Commencing on April 2, the 52-car competition has used the iRacing platform to simulate races from many different circuits. Despite initially struggling to adjust to the new feel of driving on a simulator, Michael has come to take valuable lessons out of his experiences.



“For me, it does differ a lot from real racing,” Michael said. “I’m used to feeling car movements through my body, but on a simulator you can only feel it through your feet.”



But from the comfort of his own home, he has been able to “learn new tracks and find particular cues on tracks that will come in handy” when he actually begins to compete on them. Combine this with a home workout routine, and Michael has managed to keep in shape while self-isolating.


Being stuck indoors has its physical and mental impacts. Michael has used the simulator and workouts to sharpen his skills, but some special pets have kept his spirits high in testing times.


“I always wanted a duck as a kid – I had a fantasy of walking one on a leash,” Michael said. “A year ago I searched up ducks on Gumtree and managed to drive to Ballarat to get a pair of them.”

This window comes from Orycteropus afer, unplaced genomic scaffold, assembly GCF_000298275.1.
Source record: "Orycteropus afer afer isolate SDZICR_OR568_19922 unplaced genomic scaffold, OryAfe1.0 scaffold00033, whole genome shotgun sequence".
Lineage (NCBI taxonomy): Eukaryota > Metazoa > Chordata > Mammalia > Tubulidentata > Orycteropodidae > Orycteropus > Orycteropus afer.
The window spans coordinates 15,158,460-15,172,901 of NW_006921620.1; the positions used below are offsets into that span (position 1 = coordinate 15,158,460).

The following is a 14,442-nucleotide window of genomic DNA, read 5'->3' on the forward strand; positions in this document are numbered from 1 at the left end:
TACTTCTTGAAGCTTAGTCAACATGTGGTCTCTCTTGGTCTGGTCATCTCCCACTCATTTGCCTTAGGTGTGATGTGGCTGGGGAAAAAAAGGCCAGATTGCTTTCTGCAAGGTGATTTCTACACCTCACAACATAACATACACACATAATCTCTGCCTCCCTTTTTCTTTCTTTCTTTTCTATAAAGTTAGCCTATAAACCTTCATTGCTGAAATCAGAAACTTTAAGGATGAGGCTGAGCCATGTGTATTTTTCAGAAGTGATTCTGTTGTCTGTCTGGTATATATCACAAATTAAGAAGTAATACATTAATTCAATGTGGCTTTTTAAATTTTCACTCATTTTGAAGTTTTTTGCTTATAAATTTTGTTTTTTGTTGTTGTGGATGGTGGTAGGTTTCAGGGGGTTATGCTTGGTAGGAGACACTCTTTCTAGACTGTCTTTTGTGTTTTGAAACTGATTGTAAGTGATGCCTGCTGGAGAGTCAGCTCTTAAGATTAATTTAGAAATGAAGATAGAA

Michael christened his pets Beautiful Barbs and Jerry the Prick due to their differences in personality. At one stage, he was caring for six ducks. Being stuck at home has only given him more time to play with them.


“They’re a great pet – they’re very loyal and interesting,” Michael said.


In a time of stress for a prospective race car driver, Michael has enjoyed the beneficial impact that his ducks have given him on a daily basis. He has fallen into a schedule, and is keen to resume practicing and racing outdoors.


When the lockdowns are lifted and the driving season is given the green light to return in August, Michael will be ready to go. He’s a self-confessed realist who knows he may not be able to mix it with the best who have big budgets, but he harbours intentions of one day running his own motorsport team.


By the way he has handled himself during the arduous months of the coronavirus pandemic, Michael may jump out of the blocks and make RMIT proud in the coming years.